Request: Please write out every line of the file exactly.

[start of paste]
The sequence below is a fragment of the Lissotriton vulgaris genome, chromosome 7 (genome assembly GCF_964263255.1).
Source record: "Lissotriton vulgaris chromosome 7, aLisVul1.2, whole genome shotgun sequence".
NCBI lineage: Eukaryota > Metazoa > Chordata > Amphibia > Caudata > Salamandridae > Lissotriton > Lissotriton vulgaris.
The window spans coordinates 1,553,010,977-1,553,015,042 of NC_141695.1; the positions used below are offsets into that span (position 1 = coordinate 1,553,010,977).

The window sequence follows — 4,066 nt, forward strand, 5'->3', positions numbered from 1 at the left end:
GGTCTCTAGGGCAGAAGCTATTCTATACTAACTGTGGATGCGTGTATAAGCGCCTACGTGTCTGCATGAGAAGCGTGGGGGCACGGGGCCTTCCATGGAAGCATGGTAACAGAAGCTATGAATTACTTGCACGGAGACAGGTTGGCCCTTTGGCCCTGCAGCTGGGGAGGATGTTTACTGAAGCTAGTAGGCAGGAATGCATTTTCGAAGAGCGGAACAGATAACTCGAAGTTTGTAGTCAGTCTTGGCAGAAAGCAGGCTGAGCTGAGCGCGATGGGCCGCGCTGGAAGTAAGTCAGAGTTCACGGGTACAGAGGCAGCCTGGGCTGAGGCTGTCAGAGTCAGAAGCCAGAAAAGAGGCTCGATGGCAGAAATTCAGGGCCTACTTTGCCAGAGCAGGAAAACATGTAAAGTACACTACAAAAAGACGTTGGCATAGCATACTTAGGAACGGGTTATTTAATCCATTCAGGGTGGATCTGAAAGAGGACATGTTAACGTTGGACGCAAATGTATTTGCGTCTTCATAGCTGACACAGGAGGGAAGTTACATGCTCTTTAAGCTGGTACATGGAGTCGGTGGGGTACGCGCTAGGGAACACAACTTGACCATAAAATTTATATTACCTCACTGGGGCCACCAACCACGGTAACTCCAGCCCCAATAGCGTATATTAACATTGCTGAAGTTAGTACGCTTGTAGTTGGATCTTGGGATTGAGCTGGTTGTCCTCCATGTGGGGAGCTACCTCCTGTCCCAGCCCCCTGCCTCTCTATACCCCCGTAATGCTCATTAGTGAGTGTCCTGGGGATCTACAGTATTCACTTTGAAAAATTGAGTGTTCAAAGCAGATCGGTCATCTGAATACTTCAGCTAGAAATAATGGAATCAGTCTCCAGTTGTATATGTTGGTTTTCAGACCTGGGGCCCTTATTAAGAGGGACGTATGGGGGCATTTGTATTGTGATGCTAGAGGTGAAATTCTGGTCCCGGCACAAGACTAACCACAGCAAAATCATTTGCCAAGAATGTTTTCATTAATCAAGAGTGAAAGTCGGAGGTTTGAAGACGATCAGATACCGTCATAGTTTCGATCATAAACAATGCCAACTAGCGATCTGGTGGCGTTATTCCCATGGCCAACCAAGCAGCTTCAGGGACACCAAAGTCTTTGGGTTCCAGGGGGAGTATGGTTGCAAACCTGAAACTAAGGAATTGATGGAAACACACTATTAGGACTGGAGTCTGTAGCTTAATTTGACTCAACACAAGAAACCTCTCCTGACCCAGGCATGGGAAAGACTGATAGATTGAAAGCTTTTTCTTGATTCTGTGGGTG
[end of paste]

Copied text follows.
The sequence below is a fragment of the Lissotriton vulgaris genome, chromosome 7 (genome assembly GCF_964263255.1).
Source record: "Lissotriton vulgaris chromosome 7, aLisVul1.2, whole genome shotgun sequence".
NCBI lineage: Eukaryota > Metazoa > Chordata > Amphibia > Caudata > Salamandridae > Lissotriton > Lissotriton vulgaris.
The window spans coordinates 1,553,010,977-1,553,015,042 of NC_141695.1; the positions used below are offsets into that span (position 1 = coordinate 1,553,010,977).

The window sequence follows — 4,066 nt, forward strand, 5'->3', positions numbered from 1 at the left end:
GGTCTCTAGGGCAGAAGCTATTCTATACTAACTGTGGATGCGTGTATAAGCGCCTACGTGTCTGCATGAGAAGCGTGGGGGCACGGGGCCTTCCATGGAAGCATGGTAACAGAAGCTATGAATTACTTGCACGGAGACAGGTTGGCCCTTTGGCCCTGCAGCTGGGGAGGATGTTTACTGAAGCTAGTAGGCAGGAATGCATTTTCGAAGAGCGGAACAGATAACTCGAAGTTTGTAGTCAGTCTTGGCAGAAAGCAGGCTGAGCTGAGCGCGATGGGCCGCGCTGGAAGTAAGTCAGAGTTCACGGGTACAGAGGCAGCCTGGGCTGAGGCTGTCAGAGTCAGAAGCCAGAAAAGAGGCTCGATGGCAGAAATTCAGGGCCTACTTTGCCAGAGCAGGAAAACATGTAAAGTACACTACAAAAAGACGTTGGCATAGCATACTTAGGAACGGGTTATTTAATCCATTCAGGGTGGATCTGAAAGAGGACATGTTAACGTTGGACGCAAATGTATTTGCGTCTTCATAGCTGACACAGGAGGGAAGTTACATGCTCTTTAAGCTGGTACATGGAGTCGGTGGGGTACGCGCTAGGGAACACAACTTGACCATAAAATTTATATTACCTCACTGGGGCCACCAACCACGGTAACTCCAGCCCCAATAGCGTATATTAACATTGCTGAAGTTAGTACGCTTGTAGTTGGATCTTGGGATTGAGCTGGTTGTCCTCCATGTGGGGAGCTACCTCCTGTCCCAGCCCCCTGCCTCTCTATACCCCCGTAATGCTCATTAGTGAGTGTCCTGGGGATCTACAGTATTCACTTTGAAAAATTGAGTGTTCAAAGCAGATCGGTCATCTGAATACTTCAGCTAGAAATAATGGAATCAGTCTCCAGTTGTATATGTTGGTTTTCAGACCTGGGGCCCTTATTAAGAGGGACGTATGGGGGCATTTGTATTGTGATGCTAGAGGTGAAATTCTGGTCCCGGCACAAGACTAACCACAGCAAAATCATTTGCCAAGAATGTTTTCATTAATCAAGAGTGAAAGTCGGAGGTTTGAAGACGATCAGATACCGTCATAGTTTCGATCATAAACAATGCCAACTAGCGATCTGGTGGCGTTATTCCCATGGCCAACCAAGCAGCTTCAGGGACACCAAAGTCTTTGGGTTCCAGGGGGAGTATGGTTGCAAACCTGAAACTAAGGAATTGATGGAAACACACTATTAGGACTGGAGTCTGTAGCTTAATTTGACTCAACACAAGAAACCTCTCCTGACCCAGGCATGGGAAAGACTGATAGATTGAAAGCTTTTTCTTGATTCTGTGGGTG